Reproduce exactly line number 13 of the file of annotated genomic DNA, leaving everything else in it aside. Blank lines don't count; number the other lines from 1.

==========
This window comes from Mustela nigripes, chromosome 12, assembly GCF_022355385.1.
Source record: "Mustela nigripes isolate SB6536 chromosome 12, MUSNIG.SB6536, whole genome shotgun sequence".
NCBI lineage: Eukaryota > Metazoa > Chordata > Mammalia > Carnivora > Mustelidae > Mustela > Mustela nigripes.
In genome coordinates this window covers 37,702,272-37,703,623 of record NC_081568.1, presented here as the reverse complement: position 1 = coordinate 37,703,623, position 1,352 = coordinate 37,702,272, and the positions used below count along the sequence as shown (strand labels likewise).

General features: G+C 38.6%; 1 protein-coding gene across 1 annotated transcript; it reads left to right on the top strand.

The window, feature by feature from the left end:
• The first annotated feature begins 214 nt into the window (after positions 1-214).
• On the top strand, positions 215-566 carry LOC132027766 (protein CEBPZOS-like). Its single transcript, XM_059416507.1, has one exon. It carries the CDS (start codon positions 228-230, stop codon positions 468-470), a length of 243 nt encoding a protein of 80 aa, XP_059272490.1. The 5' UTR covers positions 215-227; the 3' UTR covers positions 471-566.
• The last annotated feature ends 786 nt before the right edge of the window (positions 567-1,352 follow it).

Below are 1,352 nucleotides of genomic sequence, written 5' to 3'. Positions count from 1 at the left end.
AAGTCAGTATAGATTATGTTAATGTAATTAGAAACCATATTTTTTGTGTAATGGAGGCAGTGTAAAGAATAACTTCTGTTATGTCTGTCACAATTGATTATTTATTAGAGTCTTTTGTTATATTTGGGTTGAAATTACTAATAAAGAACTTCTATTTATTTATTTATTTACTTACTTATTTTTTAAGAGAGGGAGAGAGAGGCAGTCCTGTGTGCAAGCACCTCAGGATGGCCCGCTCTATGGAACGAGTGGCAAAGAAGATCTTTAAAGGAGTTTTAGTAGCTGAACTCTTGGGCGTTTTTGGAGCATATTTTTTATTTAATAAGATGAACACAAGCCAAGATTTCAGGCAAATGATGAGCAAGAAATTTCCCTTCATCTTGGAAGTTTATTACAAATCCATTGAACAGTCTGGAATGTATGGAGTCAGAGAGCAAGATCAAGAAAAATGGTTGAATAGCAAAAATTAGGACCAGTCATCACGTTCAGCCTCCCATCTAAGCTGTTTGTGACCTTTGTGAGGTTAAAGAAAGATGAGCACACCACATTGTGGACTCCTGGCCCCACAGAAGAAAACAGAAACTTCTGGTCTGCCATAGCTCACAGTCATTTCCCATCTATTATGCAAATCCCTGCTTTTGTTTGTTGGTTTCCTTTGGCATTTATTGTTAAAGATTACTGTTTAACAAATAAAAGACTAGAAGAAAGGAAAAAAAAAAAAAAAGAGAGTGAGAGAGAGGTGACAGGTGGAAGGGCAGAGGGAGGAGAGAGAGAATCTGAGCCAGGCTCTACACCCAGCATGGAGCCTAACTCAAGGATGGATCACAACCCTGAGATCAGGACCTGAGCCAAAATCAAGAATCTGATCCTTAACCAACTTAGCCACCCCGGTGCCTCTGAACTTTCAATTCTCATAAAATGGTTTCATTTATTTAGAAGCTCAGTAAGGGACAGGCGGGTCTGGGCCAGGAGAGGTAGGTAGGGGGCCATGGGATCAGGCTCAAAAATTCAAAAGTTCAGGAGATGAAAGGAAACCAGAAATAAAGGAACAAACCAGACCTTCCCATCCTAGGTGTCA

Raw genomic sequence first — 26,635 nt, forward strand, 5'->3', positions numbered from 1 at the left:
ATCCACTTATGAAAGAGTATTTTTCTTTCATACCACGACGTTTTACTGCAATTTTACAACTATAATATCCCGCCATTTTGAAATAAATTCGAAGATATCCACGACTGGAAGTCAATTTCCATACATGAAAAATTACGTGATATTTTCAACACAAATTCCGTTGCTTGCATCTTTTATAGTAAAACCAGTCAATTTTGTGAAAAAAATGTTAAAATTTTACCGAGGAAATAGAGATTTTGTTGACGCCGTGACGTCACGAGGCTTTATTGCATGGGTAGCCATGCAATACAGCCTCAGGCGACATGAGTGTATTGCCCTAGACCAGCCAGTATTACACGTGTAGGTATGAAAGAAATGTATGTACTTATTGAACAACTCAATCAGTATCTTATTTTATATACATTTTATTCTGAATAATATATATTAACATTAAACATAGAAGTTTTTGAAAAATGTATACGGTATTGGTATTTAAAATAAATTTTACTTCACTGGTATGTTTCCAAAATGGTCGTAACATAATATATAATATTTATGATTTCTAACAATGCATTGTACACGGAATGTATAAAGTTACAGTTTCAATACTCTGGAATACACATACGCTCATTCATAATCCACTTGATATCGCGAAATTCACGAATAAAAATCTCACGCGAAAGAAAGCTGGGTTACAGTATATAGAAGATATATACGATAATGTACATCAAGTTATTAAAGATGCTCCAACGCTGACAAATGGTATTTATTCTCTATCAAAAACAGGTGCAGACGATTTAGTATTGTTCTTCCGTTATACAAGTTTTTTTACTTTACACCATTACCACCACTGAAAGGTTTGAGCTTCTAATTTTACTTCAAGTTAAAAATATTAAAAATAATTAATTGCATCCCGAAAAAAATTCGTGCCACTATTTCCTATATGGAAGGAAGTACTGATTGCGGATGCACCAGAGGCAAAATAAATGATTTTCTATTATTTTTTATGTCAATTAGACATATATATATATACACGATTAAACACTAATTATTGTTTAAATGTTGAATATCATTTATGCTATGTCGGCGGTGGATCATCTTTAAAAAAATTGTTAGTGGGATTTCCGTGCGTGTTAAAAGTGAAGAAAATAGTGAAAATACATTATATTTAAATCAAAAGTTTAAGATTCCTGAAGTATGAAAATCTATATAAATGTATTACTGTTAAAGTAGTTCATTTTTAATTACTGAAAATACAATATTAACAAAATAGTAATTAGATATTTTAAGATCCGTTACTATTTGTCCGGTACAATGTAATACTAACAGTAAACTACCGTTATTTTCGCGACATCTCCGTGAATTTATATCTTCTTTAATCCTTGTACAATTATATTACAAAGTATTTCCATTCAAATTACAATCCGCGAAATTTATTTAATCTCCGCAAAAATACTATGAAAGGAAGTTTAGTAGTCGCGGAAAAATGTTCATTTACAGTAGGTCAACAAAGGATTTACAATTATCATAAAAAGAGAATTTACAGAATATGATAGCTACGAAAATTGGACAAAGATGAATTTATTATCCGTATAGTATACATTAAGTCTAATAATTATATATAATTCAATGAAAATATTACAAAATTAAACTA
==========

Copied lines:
ATCCACTTATGAAAGAGTATTTTTCTTTCATACCACGACGTTTTACTGCAATTTTACAACTATAATATCCCGCCATTTTGAAATAAATTCGAAGATATCCACGACTGGAAGTCAATTTCCATACATGAAAAATTACGTGATATTTTCAACACAAATTCCGTTGCTTGCATCTTTTATAGTAAAACCAGTCAATTTTGTGAAAAAAATGTTAAAATTTTACCGAGGAAATAGAGATTTTGTTGACGCCGTGACGTCACGAGGCTTTATTGCATGGGTAGCCATGCAATACAGCCTCAGGCGACATGAGTGTATTGCCCTAGACCAGCCAGTATTACACGTGTAGGTATGAAAGAAATGTATGTACTTATTGAACAACTCAATCAGTATCTTATTTTATATACATTTTATTCTGAATAATATATATTAACATTAAACATAGAAGTTTTTGAAAAATGTATACGGTATTGGTATTTAAAATAAATTTTACTTCACTGGTATGTTTCCAAAATGGTCGTAACATAATATATAATATTTATGATTTCTAACAATGCATTGTACACGGAATGTATAAAGTTACAGTTTCAATACTCTGGAATACACATACGCTCATTCATAATCCACTTGATATCGCGAAATTCACGAATAAAAATCTCACGCGAAAGAAAGCTGGGTTACAGTATATAGAAGATATATACGATAATGTACATCAAGTTATTAAAGATGCTCCAACGCTGACAAATGGTATTTATTCTCTATCAAAAACAGGTGCAGACGATTTAGTATTGTTCTTCCGTTATACAAGTTTTTTTACTTTACACCATTACCACCACTGAAAGGTTTGAGCTTCTAATTTTACTTCAAGTTAAAAATATTAAAAATAATTAATTGCATCCCGAAAAAAATTCGTGCCACTATTTCCTATATGGAAGGAAGTACTGATTGCGGATGCACCAGAGGCAAAATAAATGATTTTCTATTATTTTTTATGTCAATTAGACATATATATATATACACGATTAAACACTAATTATTGTTTAAATGTTGAATATCATTTATGCTATGTCGGCGGTGGATCATCTTTAAAAAAATTGTTAGTGGGATTTCCGTGCGTGTTAAAAGTGAAGAAAATAGTGAAAATACATTATATTTAAATCAAAAGTTTAAGATTCCTGAAGTATGAAAATCTATATAAATGTATTACTGTTAAAGTAGTTCATTTTTAATTACTGAAAATACAATATTAACAAAATAGTAATTAGATATTTTAAGATCCGTTACTATTTGTCCGGTACAATGTAATACTAACAGTAAACTACCGTTATTTTCGCGACATCTCCGTGAATTTATATCTTCTTTAATCCTTGTACAATTATATTACAAAGTATTTCCATTCAAATTACAATCCGCGAAATTTATTTAATCTCCGCAAAAATACTATGAAAGGAAGTTTAGTAGTCGCGGAAAAATGTTCATTTACAGTAGGTCAACAAAGGATTTACAATTATCATAAAAAGAGAATTTACAGAATATGATAGCTACGAAAATTGGACAAAGATGAATTTATTATCCGTATAGTATACATTAAGTCTAATAATTATATATAATTCAATGAAAATATTACAAAATTAAACTA